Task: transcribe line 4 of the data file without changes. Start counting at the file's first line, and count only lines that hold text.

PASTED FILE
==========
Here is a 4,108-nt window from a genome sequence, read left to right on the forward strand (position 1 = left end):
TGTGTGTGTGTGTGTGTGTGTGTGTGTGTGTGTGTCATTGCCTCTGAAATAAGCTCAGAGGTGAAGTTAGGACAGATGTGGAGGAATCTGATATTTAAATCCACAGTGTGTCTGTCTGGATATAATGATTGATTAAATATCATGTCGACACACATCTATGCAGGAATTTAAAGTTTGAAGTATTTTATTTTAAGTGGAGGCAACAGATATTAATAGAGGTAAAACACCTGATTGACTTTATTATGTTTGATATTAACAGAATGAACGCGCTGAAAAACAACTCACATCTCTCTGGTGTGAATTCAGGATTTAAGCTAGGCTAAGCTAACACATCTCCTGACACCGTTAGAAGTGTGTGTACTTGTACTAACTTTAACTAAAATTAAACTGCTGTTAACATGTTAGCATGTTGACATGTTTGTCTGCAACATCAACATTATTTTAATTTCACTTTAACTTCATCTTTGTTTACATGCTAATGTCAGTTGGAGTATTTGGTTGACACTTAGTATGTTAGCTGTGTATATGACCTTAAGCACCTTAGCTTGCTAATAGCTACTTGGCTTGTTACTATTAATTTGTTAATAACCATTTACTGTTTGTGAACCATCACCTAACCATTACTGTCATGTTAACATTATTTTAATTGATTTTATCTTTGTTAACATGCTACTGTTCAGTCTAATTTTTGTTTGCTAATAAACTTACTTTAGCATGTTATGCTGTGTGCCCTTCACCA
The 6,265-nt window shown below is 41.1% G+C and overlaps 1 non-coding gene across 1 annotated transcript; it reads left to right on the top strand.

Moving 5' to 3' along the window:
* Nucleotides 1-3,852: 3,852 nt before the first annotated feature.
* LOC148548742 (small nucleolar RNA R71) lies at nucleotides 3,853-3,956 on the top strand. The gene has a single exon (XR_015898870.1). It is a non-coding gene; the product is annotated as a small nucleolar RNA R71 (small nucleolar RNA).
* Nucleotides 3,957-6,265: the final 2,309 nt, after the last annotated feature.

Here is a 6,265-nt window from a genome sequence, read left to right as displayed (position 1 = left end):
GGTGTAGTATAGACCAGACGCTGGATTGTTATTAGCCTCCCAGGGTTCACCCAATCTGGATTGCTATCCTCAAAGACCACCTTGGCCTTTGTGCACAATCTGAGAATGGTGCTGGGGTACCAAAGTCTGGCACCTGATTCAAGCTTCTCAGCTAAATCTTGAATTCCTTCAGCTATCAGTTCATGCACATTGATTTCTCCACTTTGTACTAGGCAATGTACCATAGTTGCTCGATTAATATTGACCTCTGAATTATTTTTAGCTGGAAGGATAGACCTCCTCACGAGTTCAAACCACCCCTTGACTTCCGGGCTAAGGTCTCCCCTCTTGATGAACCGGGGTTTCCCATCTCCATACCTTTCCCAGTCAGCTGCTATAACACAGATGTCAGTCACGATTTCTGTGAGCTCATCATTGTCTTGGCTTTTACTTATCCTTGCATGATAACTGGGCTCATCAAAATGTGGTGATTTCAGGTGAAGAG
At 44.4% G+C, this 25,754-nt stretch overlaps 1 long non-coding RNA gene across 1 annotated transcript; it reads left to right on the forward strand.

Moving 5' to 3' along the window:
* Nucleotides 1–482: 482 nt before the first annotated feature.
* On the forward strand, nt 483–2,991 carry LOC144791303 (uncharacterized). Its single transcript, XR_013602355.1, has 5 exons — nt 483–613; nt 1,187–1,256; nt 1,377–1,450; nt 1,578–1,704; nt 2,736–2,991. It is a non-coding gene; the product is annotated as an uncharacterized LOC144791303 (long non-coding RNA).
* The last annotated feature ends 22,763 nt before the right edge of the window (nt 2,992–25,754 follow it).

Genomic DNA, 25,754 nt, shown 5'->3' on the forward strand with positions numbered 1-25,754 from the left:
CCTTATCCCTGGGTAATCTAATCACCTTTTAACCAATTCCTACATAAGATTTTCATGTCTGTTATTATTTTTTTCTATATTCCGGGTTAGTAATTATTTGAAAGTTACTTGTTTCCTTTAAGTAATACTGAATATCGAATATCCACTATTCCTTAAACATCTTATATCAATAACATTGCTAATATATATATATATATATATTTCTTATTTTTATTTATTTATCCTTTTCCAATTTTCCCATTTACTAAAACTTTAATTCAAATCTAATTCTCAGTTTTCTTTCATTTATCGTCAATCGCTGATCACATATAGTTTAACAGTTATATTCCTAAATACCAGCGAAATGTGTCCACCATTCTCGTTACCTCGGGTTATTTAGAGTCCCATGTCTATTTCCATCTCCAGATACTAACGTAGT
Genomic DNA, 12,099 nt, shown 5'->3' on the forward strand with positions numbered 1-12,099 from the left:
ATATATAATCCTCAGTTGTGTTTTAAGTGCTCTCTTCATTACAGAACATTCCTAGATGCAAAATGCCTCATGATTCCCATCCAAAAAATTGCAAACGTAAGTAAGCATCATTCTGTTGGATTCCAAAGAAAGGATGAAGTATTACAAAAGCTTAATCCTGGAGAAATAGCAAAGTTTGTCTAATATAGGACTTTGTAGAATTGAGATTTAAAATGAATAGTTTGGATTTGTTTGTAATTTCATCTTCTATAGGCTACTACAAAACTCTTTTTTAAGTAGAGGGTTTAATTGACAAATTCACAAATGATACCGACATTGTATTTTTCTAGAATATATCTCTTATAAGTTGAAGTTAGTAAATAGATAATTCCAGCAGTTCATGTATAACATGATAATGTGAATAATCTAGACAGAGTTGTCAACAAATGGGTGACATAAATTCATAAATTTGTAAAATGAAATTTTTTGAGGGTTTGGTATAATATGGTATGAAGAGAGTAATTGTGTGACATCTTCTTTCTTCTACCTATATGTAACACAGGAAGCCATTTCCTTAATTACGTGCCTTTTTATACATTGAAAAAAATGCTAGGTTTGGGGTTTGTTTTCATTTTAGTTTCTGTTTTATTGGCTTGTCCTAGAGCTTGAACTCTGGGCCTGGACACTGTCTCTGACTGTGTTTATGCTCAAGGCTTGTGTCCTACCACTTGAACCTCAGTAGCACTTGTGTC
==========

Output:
Moving 5' to 3' along the window: